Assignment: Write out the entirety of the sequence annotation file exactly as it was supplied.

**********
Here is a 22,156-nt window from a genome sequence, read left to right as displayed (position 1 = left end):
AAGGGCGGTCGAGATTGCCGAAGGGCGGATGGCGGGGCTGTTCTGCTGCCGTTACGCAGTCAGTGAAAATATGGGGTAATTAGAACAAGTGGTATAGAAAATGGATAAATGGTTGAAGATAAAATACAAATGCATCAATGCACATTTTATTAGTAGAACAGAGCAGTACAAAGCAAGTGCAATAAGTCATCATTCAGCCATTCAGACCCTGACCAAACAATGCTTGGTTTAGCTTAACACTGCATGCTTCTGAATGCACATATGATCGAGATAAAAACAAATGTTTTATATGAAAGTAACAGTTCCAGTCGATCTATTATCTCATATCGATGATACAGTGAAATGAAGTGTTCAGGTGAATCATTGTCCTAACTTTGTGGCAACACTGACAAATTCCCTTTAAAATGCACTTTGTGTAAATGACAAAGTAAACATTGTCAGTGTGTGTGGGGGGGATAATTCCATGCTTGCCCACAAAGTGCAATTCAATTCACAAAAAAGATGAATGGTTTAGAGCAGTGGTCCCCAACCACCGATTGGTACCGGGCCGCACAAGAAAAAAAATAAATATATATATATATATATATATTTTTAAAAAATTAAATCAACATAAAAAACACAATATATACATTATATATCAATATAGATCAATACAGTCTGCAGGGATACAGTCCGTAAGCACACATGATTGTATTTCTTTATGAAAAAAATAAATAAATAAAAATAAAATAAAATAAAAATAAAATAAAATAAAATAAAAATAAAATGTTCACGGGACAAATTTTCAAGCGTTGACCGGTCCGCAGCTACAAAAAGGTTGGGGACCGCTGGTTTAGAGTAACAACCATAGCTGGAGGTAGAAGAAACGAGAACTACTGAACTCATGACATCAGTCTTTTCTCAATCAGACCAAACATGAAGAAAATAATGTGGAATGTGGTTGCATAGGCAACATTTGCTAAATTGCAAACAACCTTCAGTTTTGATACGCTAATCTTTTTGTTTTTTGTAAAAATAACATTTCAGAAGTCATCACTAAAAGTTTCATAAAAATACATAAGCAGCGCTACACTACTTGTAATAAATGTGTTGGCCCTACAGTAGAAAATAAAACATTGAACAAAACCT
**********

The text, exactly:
Here is a 22,156-nt window from a genome sequence, read left to right as displayed (position 1 = left end):
AAGGGCGGTCGAGATTGCCGAAGGGCGGATGGCGGGGCTGTTCTGCTGCCGTTACGCAGTCAGTGAAAATATGGGGTAATTAGAACAAGTGGTATAGAAAATGGATAAATGGTTGAAGATAAAATACAAATGCATCAATGCACATTTTATTAGTAGAACAGAGCAGTACAAAGCAAGTGCAATAAGTCATCATTCAGCCATTCAGACCCTGACCAAACAATGCTTGGTTTAGCTTAACACTGCATGCTTCTGAATGCACATATGATCGAGATAAAAACAAATGTTTTATATGAAAGTAACAGTTCCAGTCGATCTATTATCTCATATCGATGATACAGTGAAATGAAGTGTTCAGGTGAATCATTGTCCTAACTTTGTGGCAACACTGACAAATTCCCTTTAAAATGCACTTTGTGTAAATGACAAAGTAAACATTGTCAGTGTGTGTGGGGGGGATAATTCCATGCTTGCCCACAAAGTGCAATTCAATTCACAAAAAAGATGAATGGTTTAGAGCAGTGGTCCCCAACCACCGATTGGTACCGGGCCGCACAAGAAAAAAAATAAATATATATATATATATATATATTTTTAAAAAATTAAATCAACATAAAAAACACAATATATACATTATATATCAATATAGATCAATACAGTCTGCAGGGATACAGTCCGTAAGCACACATGATTGTATTTCTTTATGAAAAAAATAAATAAATAAAAATAAAATAAAATAAAAATAAAATAAAATAAAATAAAAATAAAATGTTCACGGGACAAATTTTCAAGCGTTGACCGGTCCGCAGCTACAAAAAGGTTGGGGACCGCTGGTTTAGAGTAACAACCATAGCTGGAGGTAGAAGAAACGAGAACTACTGAACTCATGACATCAGTCTTTTCTCAATCAGACCAAACATGAAGAAAATAATGTGGAATGTGGTTGCATAGGCAACATTTGCTAAATTGCAAACAACCTTCAGTTTTGATACGCTAATCTTTTTGTTTTTTGTAAAAATAACATTTCAGAAGTCATCACTAAAAGTTTCATAAAAATACATAAGCAGCGCTACACTACTTGTAATAAATGTGTTGGCCCTACAGTAGAAAATAAAACATTGAACAAAACCT